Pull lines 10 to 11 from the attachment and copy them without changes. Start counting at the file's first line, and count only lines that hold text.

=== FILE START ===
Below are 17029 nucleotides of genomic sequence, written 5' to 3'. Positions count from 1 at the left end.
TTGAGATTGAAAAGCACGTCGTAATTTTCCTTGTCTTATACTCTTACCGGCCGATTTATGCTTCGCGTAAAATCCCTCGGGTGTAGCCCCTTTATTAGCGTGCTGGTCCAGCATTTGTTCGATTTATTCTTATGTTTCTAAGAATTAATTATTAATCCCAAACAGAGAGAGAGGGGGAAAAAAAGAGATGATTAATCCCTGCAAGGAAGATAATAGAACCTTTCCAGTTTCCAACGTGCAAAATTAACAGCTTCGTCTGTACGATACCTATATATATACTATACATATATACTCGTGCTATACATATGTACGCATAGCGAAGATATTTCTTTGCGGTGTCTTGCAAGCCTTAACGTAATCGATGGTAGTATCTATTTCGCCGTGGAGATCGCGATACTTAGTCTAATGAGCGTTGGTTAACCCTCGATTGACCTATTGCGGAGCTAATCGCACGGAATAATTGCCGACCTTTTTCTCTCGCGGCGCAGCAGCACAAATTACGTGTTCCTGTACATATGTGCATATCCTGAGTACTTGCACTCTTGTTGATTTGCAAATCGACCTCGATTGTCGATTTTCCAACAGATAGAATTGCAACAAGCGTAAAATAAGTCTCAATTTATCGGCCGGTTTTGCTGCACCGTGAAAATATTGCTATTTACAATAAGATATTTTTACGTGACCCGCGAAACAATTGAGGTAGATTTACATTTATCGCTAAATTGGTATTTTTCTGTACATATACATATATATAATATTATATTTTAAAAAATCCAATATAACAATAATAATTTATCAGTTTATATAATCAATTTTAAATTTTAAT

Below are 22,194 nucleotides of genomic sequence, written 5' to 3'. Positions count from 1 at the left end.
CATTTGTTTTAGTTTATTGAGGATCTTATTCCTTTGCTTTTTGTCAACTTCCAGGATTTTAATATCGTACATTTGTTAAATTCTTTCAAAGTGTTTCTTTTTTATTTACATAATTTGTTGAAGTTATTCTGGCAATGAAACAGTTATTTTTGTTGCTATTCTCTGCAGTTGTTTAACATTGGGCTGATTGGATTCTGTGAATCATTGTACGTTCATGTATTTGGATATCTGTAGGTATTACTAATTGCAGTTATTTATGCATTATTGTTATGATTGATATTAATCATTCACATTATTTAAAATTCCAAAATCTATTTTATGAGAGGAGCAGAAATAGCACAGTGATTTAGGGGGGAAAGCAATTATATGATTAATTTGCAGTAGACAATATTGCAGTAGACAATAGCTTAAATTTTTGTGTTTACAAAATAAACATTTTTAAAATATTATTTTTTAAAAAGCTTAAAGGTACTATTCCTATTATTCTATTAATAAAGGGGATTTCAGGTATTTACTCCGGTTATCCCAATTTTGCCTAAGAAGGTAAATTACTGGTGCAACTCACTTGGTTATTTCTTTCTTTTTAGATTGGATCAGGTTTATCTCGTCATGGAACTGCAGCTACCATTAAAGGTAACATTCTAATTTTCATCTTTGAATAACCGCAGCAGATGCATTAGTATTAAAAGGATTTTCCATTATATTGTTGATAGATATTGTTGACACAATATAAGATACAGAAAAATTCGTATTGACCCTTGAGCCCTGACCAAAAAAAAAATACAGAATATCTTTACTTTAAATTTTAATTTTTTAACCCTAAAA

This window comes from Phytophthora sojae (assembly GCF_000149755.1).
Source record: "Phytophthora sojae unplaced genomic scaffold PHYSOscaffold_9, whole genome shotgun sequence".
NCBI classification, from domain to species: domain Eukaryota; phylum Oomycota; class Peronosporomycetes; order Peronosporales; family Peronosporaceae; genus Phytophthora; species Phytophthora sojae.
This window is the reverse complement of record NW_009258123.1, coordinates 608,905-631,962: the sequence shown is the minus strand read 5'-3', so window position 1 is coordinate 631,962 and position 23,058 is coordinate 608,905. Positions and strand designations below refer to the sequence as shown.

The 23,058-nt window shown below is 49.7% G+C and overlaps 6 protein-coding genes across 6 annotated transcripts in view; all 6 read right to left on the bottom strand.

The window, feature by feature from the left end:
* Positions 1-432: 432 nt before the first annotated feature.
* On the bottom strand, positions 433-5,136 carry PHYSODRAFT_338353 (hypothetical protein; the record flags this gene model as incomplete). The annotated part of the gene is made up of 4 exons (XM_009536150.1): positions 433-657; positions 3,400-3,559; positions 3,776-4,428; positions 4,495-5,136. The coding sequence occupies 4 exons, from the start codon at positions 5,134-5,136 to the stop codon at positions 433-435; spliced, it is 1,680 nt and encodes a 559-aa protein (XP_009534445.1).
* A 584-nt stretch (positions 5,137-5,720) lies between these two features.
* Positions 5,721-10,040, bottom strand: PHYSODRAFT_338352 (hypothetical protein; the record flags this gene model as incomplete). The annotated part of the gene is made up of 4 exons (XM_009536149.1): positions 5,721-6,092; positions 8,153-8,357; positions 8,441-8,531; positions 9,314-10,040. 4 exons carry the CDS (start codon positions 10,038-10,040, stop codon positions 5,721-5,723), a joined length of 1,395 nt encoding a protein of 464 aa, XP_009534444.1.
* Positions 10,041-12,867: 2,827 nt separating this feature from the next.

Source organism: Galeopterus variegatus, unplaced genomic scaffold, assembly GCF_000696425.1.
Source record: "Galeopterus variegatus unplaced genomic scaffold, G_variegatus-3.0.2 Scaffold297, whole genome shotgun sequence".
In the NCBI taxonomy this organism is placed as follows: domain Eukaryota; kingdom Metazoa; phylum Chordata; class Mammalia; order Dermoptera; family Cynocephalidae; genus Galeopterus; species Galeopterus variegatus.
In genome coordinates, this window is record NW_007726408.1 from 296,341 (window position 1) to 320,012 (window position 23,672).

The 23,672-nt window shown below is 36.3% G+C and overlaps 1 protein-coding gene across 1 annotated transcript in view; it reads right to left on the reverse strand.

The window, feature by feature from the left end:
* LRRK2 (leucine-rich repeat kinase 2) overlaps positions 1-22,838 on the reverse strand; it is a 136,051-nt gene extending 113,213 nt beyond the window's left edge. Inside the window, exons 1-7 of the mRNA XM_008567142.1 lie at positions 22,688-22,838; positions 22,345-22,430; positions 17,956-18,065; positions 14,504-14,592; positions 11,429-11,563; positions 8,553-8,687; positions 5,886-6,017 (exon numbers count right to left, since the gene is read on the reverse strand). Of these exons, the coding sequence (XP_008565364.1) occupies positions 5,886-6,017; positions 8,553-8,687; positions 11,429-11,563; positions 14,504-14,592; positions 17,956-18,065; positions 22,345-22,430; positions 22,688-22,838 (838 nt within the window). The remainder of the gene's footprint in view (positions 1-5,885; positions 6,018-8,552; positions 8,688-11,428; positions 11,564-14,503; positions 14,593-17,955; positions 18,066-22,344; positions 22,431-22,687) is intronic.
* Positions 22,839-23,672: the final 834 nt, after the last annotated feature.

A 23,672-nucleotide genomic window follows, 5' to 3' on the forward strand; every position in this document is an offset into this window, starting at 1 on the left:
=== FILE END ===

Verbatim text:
The window, feature by feature from the left end:
* Positions 1-432: 432 nt before the first annotated feature.